I've had loads of fun interviewing
musicians for XMFan for five
years now. Frankly, I tend to
interview people that I
personally admire and whose music I enjoy. While interviewing artists
I've followed for many years, I often feel like any other fan who almost
beleives they know the members
of the band. Let's take Mike Herrera of MxPx, for example. I bought my
first MxPx album in 1996 and have
been a fan ever since. I'm happy to say that Mike, as well as all the
others I've interviewed, were nothing but
first-class when it came to donating
their time and telling their experiences. Mike and the boys are a little
older and wiser these days, but
continue to create the same kind of high-energy rock and roll they were
playing fifteen years ago -- and to me, that ain't a bad thing.
Here's to celebrating five years of XMFan interviews!
where are you hanging out today?
Mike: I'm calling from Monkey
Trench Studios, which is my studio in Bremerton.
XMFan: Are you there recording
for yourself, or producing another act?
Mike: I just got back from
Chicago, doing a few songs for a band there. Right now I'm working on my
solo album, which is with my side-project band called
Tumbledown, and finishing up the
MxPx On the Cover II album. It's
turning out really cool, and I'm really excited about it. (The
MxPx website is:
XMFan: The first On the Cover
album is the first MxPx album I bought... Is it kind of a secret which
songs you're putting on the second one?
Mike: Not really... There will be
a track listing out soon, if it's not out there already. The whole idea
behind this is that they're all ‘80s songs, and from all the genres we
like - from punk bands to new wave, to rock to pop. We're doing a U2
song, a Ramones song, Dead Milkmen song, a Descendants song. So it's a
combination of some very well known bands and a few smaller bands that
are our favorites.
XMFan: So like the first On the
Cover, you guys got together and brainstormed a bit to figure out the
Mike: Yeah, exactly.
XMFan: Speaking of the other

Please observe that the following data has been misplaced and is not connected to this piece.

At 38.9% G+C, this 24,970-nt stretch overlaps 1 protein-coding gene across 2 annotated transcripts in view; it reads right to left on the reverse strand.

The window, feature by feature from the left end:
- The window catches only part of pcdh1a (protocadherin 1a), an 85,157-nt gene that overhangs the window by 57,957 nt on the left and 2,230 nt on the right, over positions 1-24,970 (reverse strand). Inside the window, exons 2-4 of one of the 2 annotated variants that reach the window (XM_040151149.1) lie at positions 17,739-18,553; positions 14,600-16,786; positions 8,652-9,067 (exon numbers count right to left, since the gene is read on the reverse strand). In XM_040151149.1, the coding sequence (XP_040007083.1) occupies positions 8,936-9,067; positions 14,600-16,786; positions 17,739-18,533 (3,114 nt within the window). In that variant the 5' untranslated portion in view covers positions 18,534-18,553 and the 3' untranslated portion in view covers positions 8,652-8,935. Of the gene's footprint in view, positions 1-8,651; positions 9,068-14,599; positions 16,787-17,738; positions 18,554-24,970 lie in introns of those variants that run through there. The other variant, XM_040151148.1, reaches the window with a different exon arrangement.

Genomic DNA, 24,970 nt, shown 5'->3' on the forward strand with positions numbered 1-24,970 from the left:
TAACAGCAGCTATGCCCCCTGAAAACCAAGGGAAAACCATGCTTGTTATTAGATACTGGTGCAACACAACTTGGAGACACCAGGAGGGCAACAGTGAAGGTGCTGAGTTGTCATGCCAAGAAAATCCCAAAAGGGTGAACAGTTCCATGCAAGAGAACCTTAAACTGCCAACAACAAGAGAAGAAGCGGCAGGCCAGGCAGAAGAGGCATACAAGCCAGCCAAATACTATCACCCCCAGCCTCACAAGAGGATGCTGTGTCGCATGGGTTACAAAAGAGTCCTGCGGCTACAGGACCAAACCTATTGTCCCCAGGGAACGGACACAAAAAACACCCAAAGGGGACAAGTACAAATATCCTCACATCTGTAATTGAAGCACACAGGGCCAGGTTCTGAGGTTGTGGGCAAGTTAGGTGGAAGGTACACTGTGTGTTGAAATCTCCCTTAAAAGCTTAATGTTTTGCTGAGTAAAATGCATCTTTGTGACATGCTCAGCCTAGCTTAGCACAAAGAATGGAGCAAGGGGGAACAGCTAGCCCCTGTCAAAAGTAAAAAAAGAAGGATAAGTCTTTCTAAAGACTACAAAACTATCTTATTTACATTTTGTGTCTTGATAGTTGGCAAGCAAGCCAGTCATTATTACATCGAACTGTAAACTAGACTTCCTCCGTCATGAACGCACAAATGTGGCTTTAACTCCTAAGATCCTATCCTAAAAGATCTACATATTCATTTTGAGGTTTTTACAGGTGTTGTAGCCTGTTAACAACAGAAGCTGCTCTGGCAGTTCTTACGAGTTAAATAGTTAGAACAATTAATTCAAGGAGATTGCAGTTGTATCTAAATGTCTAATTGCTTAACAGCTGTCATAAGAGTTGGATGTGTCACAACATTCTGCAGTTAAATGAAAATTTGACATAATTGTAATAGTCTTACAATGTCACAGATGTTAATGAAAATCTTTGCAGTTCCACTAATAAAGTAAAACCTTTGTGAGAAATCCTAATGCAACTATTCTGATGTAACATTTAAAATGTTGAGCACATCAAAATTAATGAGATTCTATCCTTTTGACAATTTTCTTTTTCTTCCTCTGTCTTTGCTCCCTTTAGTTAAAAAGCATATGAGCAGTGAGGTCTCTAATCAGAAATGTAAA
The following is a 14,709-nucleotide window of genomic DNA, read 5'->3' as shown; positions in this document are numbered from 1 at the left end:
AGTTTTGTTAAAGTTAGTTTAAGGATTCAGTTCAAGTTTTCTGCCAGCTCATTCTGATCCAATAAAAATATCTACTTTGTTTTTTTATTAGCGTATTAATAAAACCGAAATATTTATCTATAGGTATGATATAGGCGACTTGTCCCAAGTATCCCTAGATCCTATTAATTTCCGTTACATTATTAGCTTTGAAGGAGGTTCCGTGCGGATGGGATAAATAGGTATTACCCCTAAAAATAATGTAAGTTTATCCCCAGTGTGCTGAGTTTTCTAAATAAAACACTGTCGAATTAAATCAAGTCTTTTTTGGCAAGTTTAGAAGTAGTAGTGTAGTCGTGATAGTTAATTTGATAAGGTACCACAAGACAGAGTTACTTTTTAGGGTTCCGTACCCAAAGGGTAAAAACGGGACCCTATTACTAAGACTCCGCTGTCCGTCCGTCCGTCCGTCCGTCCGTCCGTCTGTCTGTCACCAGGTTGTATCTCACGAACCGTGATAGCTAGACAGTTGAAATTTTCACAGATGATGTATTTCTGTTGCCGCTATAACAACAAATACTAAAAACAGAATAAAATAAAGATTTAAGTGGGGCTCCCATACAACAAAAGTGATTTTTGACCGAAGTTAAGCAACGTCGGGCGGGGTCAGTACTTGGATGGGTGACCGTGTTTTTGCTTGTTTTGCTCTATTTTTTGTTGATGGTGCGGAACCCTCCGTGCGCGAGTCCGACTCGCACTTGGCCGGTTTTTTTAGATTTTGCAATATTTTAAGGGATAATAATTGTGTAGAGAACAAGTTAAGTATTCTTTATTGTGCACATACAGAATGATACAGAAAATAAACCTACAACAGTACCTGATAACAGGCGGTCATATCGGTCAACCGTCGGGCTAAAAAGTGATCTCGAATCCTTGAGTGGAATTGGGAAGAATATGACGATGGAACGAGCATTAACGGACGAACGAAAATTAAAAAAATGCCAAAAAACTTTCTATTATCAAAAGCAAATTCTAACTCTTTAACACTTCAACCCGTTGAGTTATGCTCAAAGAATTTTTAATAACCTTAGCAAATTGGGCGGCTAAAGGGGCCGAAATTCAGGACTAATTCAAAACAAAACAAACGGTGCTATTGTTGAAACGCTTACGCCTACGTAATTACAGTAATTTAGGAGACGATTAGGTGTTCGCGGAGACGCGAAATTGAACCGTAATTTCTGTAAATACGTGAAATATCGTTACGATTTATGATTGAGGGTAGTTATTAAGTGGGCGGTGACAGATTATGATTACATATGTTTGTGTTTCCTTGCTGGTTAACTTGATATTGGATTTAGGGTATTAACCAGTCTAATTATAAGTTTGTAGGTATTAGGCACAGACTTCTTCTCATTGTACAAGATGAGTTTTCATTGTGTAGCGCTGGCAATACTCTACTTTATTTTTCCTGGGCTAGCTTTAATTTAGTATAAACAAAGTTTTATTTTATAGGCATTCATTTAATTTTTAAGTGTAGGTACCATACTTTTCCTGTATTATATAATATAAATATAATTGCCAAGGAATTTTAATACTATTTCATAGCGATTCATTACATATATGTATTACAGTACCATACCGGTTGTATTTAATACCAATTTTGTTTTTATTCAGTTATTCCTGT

guys, how close together do you actually live?
Mike: We're all in the same area.
Tom, our guitarist, lives in Bremerton - probably ten minutes away from
me. Yuri lives in Port Orchard, which is the same county... Probably
fifteen or twenty minutes away. Some bands live in different states, so
you know... We're doing okay.
XMFan: Do you have any guest
spots on the new album? I remember on the first one, you guys brought in
some friends to play instruments.
Mike: We do actually have a lot
of guests, and it's kinda ridiculous how many we have - maybe six or
seven off the top of my head? We're holding off on some of the
announcements as far as guest spots go, but one of them is Matt Hensley
of Flogging Molly. He played what I call a "squeeze box."
XMFan: Any plans to hit the road
in support of this album?
Mike: It kinda depends. It's been
so long since we've done a cover record, and even though it is actually
a full studio album, I don't think we're going to treat it quite the
same as the others. The process of making this record was
more intense than making a
regular record, but as far as touring, I think we're going to play
some shows, but not a ton. We
would really like to get back in the studio and work on some original
material... So we'll see.
XMFan: I know you've recently
started to diversify your time and talent. You already mentioned the
studio in Bremerton, and you're also part owner in an apparel company.